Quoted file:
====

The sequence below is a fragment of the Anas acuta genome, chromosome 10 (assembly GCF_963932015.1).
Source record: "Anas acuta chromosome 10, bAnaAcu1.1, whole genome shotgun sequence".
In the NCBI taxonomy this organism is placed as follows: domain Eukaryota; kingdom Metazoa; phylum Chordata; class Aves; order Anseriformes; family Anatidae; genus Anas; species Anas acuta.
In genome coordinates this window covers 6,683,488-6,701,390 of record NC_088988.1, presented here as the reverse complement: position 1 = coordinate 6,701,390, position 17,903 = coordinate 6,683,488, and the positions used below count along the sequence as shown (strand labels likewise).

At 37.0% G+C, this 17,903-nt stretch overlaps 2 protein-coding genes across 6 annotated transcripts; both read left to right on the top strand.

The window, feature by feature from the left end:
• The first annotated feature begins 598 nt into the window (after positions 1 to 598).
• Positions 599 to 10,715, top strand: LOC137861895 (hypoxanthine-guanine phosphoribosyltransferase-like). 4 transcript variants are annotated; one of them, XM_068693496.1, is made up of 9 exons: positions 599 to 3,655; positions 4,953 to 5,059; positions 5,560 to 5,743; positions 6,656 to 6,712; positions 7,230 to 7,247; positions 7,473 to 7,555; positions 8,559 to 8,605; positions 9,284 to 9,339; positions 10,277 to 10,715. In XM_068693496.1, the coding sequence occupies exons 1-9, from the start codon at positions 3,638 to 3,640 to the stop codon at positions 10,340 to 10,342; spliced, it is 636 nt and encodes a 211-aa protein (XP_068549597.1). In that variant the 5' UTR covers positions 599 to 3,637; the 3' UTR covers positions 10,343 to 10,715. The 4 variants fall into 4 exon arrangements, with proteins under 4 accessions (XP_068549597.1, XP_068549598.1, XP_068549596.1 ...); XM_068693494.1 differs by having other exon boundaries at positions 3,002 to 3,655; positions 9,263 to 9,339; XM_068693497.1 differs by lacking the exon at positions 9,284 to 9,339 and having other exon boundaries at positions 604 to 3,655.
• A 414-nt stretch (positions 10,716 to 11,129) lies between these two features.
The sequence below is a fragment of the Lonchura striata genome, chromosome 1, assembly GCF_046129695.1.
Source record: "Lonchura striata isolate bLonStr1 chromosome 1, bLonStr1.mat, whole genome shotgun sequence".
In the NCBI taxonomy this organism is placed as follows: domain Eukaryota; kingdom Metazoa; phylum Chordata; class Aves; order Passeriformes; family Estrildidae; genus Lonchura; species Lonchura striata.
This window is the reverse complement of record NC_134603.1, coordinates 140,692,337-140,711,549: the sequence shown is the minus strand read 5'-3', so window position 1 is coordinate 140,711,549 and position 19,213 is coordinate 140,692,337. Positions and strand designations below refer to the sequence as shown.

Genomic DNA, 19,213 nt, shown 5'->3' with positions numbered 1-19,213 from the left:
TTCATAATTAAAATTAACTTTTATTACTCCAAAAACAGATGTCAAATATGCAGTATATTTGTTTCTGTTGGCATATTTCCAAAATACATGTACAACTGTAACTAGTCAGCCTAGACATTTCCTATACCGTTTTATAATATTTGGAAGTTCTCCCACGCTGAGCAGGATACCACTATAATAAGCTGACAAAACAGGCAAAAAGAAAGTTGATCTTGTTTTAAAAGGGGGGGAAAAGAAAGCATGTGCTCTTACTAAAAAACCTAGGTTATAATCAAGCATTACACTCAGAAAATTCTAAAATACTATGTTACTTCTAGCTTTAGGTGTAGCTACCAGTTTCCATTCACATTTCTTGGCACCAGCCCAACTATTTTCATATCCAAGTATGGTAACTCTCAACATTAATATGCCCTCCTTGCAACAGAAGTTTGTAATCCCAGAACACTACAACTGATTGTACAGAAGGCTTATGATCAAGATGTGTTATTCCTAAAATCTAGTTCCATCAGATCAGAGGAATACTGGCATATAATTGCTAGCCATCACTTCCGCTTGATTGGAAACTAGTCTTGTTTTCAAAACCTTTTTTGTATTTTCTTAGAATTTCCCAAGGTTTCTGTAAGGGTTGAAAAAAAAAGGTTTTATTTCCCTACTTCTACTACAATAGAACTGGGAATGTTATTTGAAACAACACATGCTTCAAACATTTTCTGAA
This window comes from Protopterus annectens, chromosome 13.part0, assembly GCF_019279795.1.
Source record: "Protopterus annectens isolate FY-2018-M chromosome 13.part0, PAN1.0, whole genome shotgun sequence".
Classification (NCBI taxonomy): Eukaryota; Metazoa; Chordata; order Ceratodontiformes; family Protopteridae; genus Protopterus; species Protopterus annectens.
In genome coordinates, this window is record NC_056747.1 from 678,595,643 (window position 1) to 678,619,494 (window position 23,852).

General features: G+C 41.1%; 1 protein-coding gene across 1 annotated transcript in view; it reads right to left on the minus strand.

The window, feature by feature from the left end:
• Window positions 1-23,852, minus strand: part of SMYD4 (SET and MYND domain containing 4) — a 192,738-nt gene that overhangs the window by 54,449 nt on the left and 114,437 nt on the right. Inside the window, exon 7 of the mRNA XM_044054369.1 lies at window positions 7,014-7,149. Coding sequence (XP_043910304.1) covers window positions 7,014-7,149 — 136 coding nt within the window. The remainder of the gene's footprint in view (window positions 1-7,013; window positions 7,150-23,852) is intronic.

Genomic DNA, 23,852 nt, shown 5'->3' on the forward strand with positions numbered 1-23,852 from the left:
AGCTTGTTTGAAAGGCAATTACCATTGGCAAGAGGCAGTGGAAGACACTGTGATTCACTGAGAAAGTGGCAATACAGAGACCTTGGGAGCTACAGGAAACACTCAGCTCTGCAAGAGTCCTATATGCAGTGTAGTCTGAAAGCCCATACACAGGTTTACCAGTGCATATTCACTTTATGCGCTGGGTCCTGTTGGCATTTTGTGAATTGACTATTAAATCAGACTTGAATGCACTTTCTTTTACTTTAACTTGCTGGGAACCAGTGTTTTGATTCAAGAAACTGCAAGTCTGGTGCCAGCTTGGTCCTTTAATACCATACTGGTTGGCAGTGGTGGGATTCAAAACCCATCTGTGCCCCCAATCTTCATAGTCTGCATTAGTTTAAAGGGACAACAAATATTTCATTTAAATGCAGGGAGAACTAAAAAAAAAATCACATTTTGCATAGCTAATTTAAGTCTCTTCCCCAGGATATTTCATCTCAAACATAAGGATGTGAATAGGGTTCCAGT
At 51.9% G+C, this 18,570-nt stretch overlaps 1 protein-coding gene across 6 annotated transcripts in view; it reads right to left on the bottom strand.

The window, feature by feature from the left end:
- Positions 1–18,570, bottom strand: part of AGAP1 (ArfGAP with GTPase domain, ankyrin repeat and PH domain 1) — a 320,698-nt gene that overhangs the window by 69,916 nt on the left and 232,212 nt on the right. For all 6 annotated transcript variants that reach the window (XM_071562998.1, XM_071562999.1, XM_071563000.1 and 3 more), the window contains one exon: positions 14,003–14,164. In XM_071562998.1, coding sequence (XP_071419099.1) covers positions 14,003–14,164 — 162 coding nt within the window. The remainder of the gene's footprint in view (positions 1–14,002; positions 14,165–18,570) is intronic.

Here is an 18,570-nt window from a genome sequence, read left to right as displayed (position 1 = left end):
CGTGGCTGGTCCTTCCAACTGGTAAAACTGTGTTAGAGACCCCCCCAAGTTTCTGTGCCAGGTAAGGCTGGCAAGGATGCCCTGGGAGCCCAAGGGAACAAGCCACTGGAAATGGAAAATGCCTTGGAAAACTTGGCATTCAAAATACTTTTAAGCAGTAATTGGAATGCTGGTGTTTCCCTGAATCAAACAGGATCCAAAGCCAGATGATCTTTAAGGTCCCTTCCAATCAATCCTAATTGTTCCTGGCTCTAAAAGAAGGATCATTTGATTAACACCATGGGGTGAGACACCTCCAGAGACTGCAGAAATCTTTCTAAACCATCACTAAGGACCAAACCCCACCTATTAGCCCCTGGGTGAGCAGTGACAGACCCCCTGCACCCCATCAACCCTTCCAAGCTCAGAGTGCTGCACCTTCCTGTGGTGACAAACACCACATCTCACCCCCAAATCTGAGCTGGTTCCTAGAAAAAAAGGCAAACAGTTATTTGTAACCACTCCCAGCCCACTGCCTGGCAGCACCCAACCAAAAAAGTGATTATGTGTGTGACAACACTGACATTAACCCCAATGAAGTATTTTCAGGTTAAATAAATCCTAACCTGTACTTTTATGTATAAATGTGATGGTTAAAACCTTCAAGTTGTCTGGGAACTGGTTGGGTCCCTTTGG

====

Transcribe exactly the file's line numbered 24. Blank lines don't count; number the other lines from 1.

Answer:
AGCTTGTTTGAAAGGCAATTACCATTGGCAAGAGGCAGTGGAAGACACTGTGATTCACTGAGAAAGTGGCAATACAGAGACCTTGGGAGCTACAGGAAACACTCAGCTCTGCAAGAGTCCTATATGCAGTGTAGTCTGAAAGCCCATACACAGGTTTACCAGTGCATATTCACTTTATGCGCTGGGTCCTGTTGGCATTTTGTGAATTGACTATTAAATCAGACTTGAATGCACTTTCTTTTACTTTAACTTGCTGGGAACCAGTGTTTTGATTCAAGAAACTGCAAGTCTGGTGCCAGCTTGGTCCTTTAATACCATACTGGTTGGCAGTGGTGGGATTCAAAACCCATCTGTGCCCCCAATCTTCATAGTCTGCATTAGTTTAAAGGGACAACAAATATTTCATTTAAATGCAGGGAGAACTAAAAAAAAAATCACATTTTGCATAGCTAATTTAAGTCTCTTCCCCAGGATATTTCATCTCAAACATAAGGATGTGAATAGGGTTCCAGT